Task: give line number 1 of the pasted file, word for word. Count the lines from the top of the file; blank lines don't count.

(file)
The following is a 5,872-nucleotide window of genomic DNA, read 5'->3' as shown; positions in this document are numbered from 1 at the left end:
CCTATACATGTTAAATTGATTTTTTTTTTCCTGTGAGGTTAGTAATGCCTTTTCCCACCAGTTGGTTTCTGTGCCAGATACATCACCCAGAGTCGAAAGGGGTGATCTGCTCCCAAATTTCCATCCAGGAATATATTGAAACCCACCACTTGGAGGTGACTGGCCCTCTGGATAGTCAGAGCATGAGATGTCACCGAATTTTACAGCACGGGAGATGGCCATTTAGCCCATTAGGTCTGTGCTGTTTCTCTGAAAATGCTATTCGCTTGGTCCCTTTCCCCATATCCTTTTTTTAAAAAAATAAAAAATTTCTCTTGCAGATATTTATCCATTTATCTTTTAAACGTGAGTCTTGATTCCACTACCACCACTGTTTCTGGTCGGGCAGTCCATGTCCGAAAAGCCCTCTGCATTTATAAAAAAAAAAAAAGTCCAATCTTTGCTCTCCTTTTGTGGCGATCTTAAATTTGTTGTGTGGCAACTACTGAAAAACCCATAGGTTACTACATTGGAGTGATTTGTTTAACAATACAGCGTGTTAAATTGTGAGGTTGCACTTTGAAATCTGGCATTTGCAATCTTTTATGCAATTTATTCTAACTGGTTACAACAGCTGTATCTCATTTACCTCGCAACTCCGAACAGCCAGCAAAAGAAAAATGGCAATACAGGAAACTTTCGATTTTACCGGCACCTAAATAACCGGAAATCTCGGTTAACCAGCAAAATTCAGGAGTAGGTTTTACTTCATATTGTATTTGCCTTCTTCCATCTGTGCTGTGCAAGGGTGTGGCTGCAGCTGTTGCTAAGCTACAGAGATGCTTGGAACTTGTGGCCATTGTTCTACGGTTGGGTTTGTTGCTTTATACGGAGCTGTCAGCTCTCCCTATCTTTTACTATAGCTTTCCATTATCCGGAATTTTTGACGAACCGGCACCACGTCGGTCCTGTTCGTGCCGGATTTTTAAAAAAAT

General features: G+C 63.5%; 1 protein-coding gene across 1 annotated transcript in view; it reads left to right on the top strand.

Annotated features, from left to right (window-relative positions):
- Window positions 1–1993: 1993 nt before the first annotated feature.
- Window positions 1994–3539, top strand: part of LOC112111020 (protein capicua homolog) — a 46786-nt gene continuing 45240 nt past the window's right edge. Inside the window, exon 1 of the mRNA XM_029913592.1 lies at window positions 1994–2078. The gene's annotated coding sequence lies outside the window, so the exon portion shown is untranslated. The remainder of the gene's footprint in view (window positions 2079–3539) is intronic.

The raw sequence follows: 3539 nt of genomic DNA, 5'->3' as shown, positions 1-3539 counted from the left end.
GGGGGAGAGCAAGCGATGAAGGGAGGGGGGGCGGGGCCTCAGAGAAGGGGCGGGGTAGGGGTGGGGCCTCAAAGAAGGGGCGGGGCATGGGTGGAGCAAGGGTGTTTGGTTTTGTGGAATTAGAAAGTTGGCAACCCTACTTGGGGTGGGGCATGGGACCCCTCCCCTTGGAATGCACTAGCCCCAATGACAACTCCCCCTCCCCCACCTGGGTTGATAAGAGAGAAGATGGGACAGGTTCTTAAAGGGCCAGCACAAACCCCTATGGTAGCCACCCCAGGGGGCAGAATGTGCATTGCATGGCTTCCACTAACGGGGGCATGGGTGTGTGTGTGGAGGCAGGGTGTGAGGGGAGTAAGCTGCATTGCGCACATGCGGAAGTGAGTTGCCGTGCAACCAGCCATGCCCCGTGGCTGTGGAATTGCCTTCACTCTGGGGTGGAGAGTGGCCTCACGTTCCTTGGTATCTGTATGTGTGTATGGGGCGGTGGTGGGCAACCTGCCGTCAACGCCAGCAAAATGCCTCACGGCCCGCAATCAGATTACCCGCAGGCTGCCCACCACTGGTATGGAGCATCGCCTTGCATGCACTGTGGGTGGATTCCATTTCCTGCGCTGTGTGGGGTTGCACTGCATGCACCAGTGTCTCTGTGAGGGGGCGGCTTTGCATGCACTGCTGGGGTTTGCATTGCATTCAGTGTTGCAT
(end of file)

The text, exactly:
The following is a 5,872-nucleotide window of genomic DNA, read 5'->3' as shown; positions in this document are numbered from 1 at the left end: